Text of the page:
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An Ode to the Monarch


Each year, thousands of monarch butterflies embark on a great migration.

As a child of the 80’s, growing up along the migration path of the monarch butterfly I have spent summers being fascinated by this butterfly, but I have also seen its decline firsthand. Something that was so magical as a child, is now a rarity to see during our summer months. In the last year alone, the population of monarch butterflies has decreased by 53%.

Every winter, monarchs fly from Canada to the high mountains of Mexico for hibernation. Along this journey, the females lay their eggs on milkweed plants and these caterpillars become the next generation of pollinators. Monarchs hibernate for three months in Mexico before they begin their 2,500 mile return north.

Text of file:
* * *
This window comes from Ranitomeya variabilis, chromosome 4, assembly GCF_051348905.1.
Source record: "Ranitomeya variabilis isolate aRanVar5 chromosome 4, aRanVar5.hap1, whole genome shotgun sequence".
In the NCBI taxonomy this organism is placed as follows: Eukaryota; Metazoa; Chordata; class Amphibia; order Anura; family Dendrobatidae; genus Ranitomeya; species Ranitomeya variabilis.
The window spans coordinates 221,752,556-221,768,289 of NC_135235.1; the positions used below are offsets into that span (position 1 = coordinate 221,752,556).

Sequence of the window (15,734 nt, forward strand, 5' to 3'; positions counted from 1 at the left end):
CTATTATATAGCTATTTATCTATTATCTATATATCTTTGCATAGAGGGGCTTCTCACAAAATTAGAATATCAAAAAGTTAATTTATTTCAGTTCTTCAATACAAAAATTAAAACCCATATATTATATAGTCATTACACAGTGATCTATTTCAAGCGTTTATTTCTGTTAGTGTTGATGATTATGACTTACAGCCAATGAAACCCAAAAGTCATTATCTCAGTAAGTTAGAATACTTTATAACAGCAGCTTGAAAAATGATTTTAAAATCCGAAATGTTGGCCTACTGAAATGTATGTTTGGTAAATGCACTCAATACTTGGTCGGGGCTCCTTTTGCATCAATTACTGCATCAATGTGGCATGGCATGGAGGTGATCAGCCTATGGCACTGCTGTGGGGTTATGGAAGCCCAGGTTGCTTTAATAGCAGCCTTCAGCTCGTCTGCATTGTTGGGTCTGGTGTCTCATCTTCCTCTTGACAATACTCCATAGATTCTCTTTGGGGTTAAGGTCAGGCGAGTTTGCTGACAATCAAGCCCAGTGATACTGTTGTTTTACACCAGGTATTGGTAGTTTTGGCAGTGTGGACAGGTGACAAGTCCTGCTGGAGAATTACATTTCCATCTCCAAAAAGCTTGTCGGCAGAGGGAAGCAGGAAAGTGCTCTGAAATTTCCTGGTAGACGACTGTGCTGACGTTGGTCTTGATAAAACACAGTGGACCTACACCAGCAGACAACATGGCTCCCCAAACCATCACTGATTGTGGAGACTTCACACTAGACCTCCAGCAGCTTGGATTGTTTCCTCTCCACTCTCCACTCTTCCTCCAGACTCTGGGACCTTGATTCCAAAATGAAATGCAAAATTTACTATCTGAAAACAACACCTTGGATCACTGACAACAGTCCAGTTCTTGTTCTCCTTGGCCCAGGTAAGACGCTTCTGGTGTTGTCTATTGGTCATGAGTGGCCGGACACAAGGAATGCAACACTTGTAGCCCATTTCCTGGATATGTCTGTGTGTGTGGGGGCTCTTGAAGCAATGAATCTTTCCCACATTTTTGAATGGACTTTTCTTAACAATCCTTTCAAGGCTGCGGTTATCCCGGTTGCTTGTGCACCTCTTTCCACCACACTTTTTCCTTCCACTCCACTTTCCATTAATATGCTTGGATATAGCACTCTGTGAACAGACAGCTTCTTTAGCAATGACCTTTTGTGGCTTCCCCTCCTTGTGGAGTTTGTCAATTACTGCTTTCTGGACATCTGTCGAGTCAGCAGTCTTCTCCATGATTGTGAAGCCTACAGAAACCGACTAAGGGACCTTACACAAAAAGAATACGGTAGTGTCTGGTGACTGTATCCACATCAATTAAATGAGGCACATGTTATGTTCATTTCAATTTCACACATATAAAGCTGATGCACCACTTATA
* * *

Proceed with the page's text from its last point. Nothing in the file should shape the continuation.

Their travels can be arduous as the Monarch Butterfly is now considered endangered. In the 1980’s there were approximately 4.5 million monarch butterflies, now it’s estimated that fewer than 20,000 remain. Experts ask that their migratory path be conserved. This is where you can help.

The butterflies need the milkweed plant to lay their eggs. Silk Laundry and I are making strides in helping the species and call all friends of Silk Laundry to aid me in this mission.

To protect this magical butterfly, plant milkweed seeds and actively engage in rebuilding their migratory path.

- Katie Kolodinksi